More on the big Mo' from CBS Horserace:
There are plenty of signs pointing toward a decisive victory for Barack Obama in less than two weeks. The campaign is now being played out almost exclusively in those traditional Republican states John McCain must win, Democrats hold a huge advantage in new voter registration, he"s being outspent at a rate never before seen in presidential politics and the polls aren"t tightening the way many expected, at least not yet.
In case the McCain campaign needed one more reminder of the position they"re in, consider this: Barack Obama has raised over $600 million for his campaign and the Republican camp finds itself besieged with outrage this morning over a report that they"ve spent $150,000 on a makeover for Alaska Governor Sarah Palin and her family since she was selected for the ticket in September.
This is what being on the wrong side of political momentum looks like. The Politico breathlessly reported last night that the Republican National Committee spent $150,000 in shops like Neiman Marcus and Saks Fifth Avenue to "clothe and accessorize" Palin and her family for the campaign trail. Spending money on such personal items may run afoul of campaign laws although the McCain campaign says the clothes will be donated to charity after the election.
Click here for a slideshow of her illegally bought outfits.
Monday, October 20, 2008
While we've generally enjoyed the political commentary, and that just repeating things that Sarah Palin says is plenty funny by itself, something's been troubling me about it. Fred Armisen has been portraying Barack Obama. (And his impersonation of Obama actually sounds quite a lot like Pablo!) This past Thursday, Darryl Hammond portrayed Rev. Jesse Jackson.
Both did a reasonably good job of picking up some of the funnier idiosyncrasies of each character, my problem is not with their talent. It's that neither man was Black.
There is one Black actor on the cast of SNL, Kenan Thompson. In fact, there have been fewer than 10 people of color on the cast of SNL in the past decade or so, including Armisen, who is of Venezuelan and Japanese descent.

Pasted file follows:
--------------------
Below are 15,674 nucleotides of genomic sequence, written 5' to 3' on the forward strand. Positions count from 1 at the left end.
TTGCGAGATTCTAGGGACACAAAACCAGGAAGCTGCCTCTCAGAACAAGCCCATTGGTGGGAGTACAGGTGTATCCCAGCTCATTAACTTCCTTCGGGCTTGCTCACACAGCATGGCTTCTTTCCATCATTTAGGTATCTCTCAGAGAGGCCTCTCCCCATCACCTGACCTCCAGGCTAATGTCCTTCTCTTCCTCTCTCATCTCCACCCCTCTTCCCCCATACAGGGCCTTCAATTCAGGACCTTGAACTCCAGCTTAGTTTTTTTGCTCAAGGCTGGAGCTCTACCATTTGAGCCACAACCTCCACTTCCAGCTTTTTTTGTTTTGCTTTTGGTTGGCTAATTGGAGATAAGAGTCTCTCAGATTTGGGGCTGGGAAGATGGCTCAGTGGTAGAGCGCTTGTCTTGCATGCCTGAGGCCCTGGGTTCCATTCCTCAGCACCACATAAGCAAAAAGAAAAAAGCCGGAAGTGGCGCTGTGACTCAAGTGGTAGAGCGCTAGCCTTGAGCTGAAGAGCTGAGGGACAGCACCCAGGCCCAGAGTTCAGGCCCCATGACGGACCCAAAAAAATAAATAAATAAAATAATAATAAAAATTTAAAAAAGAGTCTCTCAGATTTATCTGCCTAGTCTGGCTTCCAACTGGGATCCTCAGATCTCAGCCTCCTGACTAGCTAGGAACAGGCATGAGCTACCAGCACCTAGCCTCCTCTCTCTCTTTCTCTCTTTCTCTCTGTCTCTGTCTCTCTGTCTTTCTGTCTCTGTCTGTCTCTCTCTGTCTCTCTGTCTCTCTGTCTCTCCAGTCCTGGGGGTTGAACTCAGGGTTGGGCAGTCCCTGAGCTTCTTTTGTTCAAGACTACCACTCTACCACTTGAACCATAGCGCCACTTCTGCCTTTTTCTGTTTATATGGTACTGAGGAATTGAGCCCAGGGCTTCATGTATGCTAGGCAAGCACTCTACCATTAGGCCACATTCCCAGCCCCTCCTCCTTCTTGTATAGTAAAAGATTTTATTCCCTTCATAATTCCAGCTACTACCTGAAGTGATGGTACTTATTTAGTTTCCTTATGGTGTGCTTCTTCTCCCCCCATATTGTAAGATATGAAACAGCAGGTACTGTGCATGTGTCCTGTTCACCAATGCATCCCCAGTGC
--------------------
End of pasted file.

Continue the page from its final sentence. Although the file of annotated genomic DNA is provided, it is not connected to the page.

Well, surprise, people of color are relevant. It would bother me a lot if women were portrayed by men on SNL because they had failed to hire any women. And not just because it looks ridiculous, because I enjoy drag as much as the next liberal college student, but because I really, truly believe that people deserve a say in how they are portrayed.
When TV characters of color are already pushed into pretty little racialized boxes which are racial cones of silence, in which none of them talk to each other about race, it's a problem when White people get to decide what is said about them, how it is said, and what it looks like.
And even though SNL is no longer the representation of the zeitgeist it once was, media representations are seen, and are relevant, and create the images we have of each other. The point is that if SNL wants to portray people of color, they should hire people of color to do it. White people should absolutely not have a monopoly on the portrayal of people of color.
Check out the performances here:
Fred Armisen as Barack Obama
Darrell Hammond as Jesse Jackson
Now, I'm no mind-reader, but it seems to me that what Bachmann's really saying here is that liberals fall squarely into the anti-American camp, while she and her conservative cohorts stand firmly on the side of baseball, apple pie, and the American flag. But since when has affiliation with the opposite political party made one an enemy of one's country? Bachmann's comments, perhaps more so than anything else this election season, epitomize a major problem in the current political climate: the idea that Americans can be classified as either patriots or traitors on the basis of their political support. Liberals and conservatives may disagree, but therein lies the beauty of democracy, and to discourage these differences by throwing around terms like "pro-America" and "anti-America" does our nation no favors. Such a black-and-white mentality will not strengthen and unite us; no, it will only drive us farther apart, and its use by a woman with a distaste for the anti-American makes the situation oh-so-ironic indeed.
Saturday, October 18, 2008
I took a few videos of Michelle with my digital camera. Not the best quality, but good enough so you can see what we saw--a smart, passionate woman representing a smart, passionate man who really understands what makes America tick.
First, Michelle thanks the volunteers--just like us!--who have contributed to Barack's success.
Next, a baby is also excited about Obama. (For more pictures we creepily took of excited babies, check out Emily's and my blog, This Week in Babies.)
Third, Michelle explains why Barack is the best man for the job.
Finally, Michelle is gorgeous and YES WE CAN!
Friday, October 17, 2008
Thursday, October 16, 2008
Some Links (Not a lot of major coverage yet):
Wednesday, October 15, 2008
IT'S NOT OVER YET!!
I understand that feeling, but we need to make sure we didn't just do enough to get by. We have to crush, we have to dominate. We have to make sure that on November 5th, there is no chance that any of us will say "I could have done more." Plus...
WE MUST ELECT AL FRANKEN TO THE SENATE, STEVE SARVI TO THE HOUSE, AND DAVID BLY TO THE STATE HOUSE!
We have plenty left to do.
Tuesday, October 14, 2008